Tuesday, October 2, 2012

A hearse! My kingdom for a hearse!

I'm going to do my best to be a regular blogger again. But only two days a week. Three is just too much for me, with as much as I'm writing. And honestly, the writing of actual novels is more important.

The plan is to resume doing dresses, on Thursdays this time. On Mondays or Tuesdays there'll be something else. Like today. Next week it's going to be about cotton, because cotton harvest is in full swing around here.

The title of this post is not a typo. I really mean a hearse. As in a horse-drawn hearse from around 1900. I heartily approve of the City of Grapevine, Texas, because they had a hearse on display in a glass carriage house.

How cool is this? The placard said it dates to around 1900. Back then it would have been painted black. The name of the funeral home is on the window of the hearse and through the window you can see a coffin. It's draped in the Confederate battle flag, which of course pleased me to no end.

There were also some coffins on display, but for some reason I didn't take pictures of them. Should have. Not everybody knows what 19th century coffins looked like. The wicker thing under the hearse appears to be a coffin, but there was no sign to go with it so I'm not sure. Doesn't seem very smart to have a wicker coffin.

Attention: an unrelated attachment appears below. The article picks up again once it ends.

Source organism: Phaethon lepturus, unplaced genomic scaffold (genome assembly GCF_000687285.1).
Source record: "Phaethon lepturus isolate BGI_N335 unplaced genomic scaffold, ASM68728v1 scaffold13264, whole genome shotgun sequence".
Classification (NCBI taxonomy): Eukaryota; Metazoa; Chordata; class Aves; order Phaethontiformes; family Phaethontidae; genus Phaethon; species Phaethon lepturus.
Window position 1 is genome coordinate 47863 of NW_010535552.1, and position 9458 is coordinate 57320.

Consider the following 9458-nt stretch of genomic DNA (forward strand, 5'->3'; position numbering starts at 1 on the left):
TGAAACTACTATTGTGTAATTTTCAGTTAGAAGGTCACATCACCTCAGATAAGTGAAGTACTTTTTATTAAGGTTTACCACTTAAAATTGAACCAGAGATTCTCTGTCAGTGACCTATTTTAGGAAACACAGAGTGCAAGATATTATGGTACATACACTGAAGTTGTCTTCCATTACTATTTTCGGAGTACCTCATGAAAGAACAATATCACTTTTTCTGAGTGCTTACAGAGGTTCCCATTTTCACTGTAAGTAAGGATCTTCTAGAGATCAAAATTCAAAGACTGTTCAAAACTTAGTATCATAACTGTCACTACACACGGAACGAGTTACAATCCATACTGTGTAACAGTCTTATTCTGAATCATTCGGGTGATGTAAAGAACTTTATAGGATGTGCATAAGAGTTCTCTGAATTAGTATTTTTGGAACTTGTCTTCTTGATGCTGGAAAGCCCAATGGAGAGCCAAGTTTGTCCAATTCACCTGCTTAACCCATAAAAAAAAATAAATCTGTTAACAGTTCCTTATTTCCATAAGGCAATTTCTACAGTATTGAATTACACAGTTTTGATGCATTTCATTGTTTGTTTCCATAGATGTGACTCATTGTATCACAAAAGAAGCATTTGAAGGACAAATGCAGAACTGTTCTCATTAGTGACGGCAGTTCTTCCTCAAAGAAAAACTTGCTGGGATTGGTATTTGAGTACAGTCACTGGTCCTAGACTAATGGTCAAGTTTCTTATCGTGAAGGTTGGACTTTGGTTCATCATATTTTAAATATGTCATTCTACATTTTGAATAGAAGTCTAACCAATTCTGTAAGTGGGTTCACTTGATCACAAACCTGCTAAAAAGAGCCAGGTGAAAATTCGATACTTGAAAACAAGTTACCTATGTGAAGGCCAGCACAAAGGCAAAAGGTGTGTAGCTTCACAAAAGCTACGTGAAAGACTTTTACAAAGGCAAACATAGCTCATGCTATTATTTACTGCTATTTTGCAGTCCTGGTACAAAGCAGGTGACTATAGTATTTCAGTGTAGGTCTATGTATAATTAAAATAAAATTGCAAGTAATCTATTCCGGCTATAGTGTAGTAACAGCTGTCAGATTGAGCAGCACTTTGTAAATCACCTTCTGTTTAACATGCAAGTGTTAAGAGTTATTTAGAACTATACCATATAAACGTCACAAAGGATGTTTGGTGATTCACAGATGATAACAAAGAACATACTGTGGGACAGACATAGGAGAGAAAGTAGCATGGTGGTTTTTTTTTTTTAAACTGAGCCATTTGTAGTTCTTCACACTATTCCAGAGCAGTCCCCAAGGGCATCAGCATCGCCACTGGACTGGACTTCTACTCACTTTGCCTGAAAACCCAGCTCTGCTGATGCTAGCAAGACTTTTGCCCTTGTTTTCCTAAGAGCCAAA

Why am I posting pictures of a hearse? Partly because it's cool, partly because it was in the middle of downtown Grapevine, and partly because 19th century mourning fascinates me. Goes back to when I worked at Kent House. For the month of October the house is draped in mourning. When I first started working there it was a generic thing. But once I took over preparing the tours and doing research, I revamped it.

As it turned out one of the builder's sons had the decency to die in October. How nice of him! In 1853. Perfect. Of yellow fever. Which, coincidentally, is the theme of tours in August and September. Match made in heaven. Kent House is currently draped in mourning for Sosthene Baillio.

Also, I was in the middle of writing an 1860 funeral scene and couldn't figure out what I was missing to bring it to life. A description of the hearse fixed the problem.

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